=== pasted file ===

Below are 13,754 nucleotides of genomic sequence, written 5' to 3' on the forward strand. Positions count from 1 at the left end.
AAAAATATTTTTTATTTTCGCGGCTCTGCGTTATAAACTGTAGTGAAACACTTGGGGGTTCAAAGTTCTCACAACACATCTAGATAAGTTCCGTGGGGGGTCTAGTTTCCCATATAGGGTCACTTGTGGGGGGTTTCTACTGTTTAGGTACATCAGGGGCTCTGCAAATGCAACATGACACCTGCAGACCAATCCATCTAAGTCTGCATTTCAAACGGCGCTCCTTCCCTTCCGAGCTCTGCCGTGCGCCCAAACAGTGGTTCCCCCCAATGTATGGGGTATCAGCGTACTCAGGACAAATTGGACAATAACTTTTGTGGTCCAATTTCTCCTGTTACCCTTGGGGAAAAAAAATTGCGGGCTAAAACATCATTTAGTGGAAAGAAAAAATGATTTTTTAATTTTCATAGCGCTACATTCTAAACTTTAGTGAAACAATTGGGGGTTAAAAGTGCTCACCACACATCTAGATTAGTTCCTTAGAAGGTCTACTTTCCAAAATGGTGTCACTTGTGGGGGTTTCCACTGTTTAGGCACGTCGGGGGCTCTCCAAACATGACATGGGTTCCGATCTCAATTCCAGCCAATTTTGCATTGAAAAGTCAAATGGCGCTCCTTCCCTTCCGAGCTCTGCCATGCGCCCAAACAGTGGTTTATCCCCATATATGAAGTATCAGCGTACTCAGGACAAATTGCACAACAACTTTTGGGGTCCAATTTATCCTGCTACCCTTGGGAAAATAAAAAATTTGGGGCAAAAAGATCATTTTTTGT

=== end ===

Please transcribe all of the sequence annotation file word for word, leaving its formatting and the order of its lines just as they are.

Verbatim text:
Below are 13,754 nucleotides of genomic sequence, written 5' to 3' on the forward strand. Positions count from 1 at the left end.
AAAAATATTTTTTATTTTCGCGGCTCTGCGTTATAAACTGTAGTGAAACACTTGGGGGTTCAAAGTTCTCACAACACATCTAGATAAGTTCCGTGGGGGGTCTAGTTTCCCATATAGGGTCACTTGTGGGGGGTTTCTACTGTTTAGGTACATCAGGGGCTCTGCAAATGCAACATGACACCTGCAGACCAATCCATCTAAGTCTGCATTTCAAACGGCGCTCCTTCCCTTCCGAGCTCTGCCGTGCGCCCAAACAGTGGTTCCCCCCAATGTATGGGGTATCAGCGTACTCAGGACAAATTGGACAATAACTTTTGTGGTCCAATTTCTCCTGTTACCCTTGGGGAAAAAAAATTGCGGGCTAAAACATCATTTAGTGGAAAGAAAAAATGATTTTTTAATTTTCATAGCGCTACATTCTAAACTTTAGTGAAACAATTGGGGGTTAAAAGTGCTCACCACACATCTAGATTAGTTCCTTAGAAGGTCTACTTTCCAAAATGGTGTCACTTGTGGGGGTTTCCACTGTTTAGGCACGTCGGGGGCTCTCCAAACATGACATGGGTTCCGATCTCAATTCCAGCCAATTTTGCATTGAAAAGTCAAATGGCGCTCCTTCCCTTCCGAGCTCTGCCATGCGCCCAAACAGTGGTTTATCCCCATATATGAAGTATCAGCGTACTCAGGACAAATTGCACAACAACTTTTGGGGTCCAATTTATCCTGCTACCCTTGGGAAAATAAAAAATTTGGGGCAAAAAGATCATTTTTTGT